Affordable Care Act saves Kansas seniors big money on prescriptions
A new report from the U. S. Department of Health and Human Services says Kansans on Medicare will save more than $10 million this year on prescription drugs, thanks to one of the lesser-known provisions of the Affordable Care Act reported Bryan Thompson for Kansas Public Radio.
You probably know about the mandate to buy health insurance, the glitches in the federal exchange, and the Supreme Court challenges to the Affordable Care Act, or Obamacare. But did you know that the health care law also helps Medicare beneficiaries who pay high out-of-pocket costs for prescription drugs?
Medicare Part D, which offers insurance coverage for drugs, requires people to pay the full cost of their medications once their drug spending reaches a certain level. This is known as the “donut hole”, as the coverage eventually kicks in again once a person’s drug spending reaches catastrophic levels.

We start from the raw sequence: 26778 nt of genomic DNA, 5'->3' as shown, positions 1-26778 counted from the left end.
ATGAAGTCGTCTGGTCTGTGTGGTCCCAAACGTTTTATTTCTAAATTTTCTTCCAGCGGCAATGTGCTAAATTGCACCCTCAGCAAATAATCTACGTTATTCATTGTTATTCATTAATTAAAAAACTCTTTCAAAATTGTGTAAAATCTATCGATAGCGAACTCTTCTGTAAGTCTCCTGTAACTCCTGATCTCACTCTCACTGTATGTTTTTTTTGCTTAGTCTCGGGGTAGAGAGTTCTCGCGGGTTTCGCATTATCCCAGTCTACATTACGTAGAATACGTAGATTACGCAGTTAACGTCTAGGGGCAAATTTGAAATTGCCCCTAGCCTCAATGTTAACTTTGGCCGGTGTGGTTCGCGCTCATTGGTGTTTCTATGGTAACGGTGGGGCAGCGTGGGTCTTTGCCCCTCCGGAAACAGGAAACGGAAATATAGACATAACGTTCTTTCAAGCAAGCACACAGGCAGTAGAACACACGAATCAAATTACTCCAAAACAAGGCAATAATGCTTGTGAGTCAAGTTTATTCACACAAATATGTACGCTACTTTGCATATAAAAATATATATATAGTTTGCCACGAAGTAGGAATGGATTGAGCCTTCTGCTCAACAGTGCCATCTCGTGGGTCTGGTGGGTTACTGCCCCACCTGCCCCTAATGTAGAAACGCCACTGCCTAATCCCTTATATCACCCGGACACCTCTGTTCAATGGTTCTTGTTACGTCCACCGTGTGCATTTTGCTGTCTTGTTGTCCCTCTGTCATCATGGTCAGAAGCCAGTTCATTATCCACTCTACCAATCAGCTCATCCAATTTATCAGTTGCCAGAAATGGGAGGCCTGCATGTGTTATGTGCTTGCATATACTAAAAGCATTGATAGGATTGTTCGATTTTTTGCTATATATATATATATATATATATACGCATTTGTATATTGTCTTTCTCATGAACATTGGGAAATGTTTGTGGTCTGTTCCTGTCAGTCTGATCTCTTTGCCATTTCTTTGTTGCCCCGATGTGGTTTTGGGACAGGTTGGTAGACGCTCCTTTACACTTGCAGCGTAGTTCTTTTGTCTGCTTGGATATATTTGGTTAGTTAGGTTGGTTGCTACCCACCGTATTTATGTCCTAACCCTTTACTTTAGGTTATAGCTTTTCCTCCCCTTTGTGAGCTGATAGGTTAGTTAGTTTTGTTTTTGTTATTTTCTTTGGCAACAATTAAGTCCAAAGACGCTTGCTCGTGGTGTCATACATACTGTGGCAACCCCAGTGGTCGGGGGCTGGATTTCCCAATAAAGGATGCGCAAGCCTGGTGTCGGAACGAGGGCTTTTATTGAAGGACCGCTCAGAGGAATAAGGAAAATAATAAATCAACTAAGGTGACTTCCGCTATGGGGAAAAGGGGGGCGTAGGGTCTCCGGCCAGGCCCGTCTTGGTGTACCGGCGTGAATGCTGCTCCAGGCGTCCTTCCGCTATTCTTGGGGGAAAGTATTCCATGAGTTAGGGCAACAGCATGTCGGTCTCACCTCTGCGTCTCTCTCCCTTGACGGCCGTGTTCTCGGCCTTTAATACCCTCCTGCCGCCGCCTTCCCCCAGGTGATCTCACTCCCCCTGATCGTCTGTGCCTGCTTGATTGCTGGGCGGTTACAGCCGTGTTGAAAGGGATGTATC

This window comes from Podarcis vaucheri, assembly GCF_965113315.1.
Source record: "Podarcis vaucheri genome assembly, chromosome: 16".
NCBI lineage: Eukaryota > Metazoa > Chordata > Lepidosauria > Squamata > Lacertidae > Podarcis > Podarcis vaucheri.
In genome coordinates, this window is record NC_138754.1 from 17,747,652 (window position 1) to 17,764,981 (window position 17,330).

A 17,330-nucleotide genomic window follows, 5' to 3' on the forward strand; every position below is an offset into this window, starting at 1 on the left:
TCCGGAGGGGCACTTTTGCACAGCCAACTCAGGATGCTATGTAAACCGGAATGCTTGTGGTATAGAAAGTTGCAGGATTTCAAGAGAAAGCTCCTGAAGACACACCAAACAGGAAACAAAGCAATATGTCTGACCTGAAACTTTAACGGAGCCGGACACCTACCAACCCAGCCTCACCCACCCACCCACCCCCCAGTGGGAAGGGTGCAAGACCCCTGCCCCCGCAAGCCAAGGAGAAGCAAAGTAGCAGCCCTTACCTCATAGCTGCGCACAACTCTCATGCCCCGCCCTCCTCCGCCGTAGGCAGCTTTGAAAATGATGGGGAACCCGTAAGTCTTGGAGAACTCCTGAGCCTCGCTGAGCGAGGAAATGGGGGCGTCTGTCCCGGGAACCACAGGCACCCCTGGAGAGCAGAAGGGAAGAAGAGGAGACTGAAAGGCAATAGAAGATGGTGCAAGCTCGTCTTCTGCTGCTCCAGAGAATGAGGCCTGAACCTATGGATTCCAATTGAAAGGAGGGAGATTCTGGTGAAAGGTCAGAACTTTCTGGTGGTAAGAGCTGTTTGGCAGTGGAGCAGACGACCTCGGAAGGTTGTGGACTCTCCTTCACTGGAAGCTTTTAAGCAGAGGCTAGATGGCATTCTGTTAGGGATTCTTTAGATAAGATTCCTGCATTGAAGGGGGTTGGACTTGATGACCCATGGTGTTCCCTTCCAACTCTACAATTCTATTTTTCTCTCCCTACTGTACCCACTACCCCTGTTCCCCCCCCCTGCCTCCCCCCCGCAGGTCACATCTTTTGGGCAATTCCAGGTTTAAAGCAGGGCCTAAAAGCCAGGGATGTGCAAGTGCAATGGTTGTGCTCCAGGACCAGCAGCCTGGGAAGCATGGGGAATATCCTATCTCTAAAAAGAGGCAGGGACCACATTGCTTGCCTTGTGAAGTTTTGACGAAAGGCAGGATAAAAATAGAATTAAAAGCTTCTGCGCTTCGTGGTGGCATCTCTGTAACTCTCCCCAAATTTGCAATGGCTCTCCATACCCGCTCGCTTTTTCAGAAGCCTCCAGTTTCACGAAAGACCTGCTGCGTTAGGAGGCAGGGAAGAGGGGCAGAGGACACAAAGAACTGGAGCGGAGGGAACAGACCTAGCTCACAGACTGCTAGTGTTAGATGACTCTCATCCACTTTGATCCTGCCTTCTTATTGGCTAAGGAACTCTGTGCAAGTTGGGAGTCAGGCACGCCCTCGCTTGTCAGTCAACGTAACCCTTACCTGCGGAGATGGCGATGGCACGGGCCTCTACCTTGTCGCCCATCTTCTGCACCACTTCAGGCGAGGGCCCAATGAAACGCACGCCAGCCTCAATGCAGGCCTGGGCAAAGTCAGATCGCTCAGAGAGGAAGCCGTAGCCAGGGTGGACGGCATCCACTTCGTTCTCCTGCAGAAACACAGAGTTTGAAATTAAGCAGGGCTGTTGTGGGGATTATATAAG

The new health care law gradually phases out the donut hole. According to the federal report, 14,000 Medicare beneficiaries in Kansas will save more than $700 each this year, because of the increased drug coverage. That works out to more than $10 million saved in Kansas this year, and almost $107 million since the provision first took effect in 2010.
To listen to the story from Bryan Thompson for Kansas Public Radio, go to kansaspublicradio.org.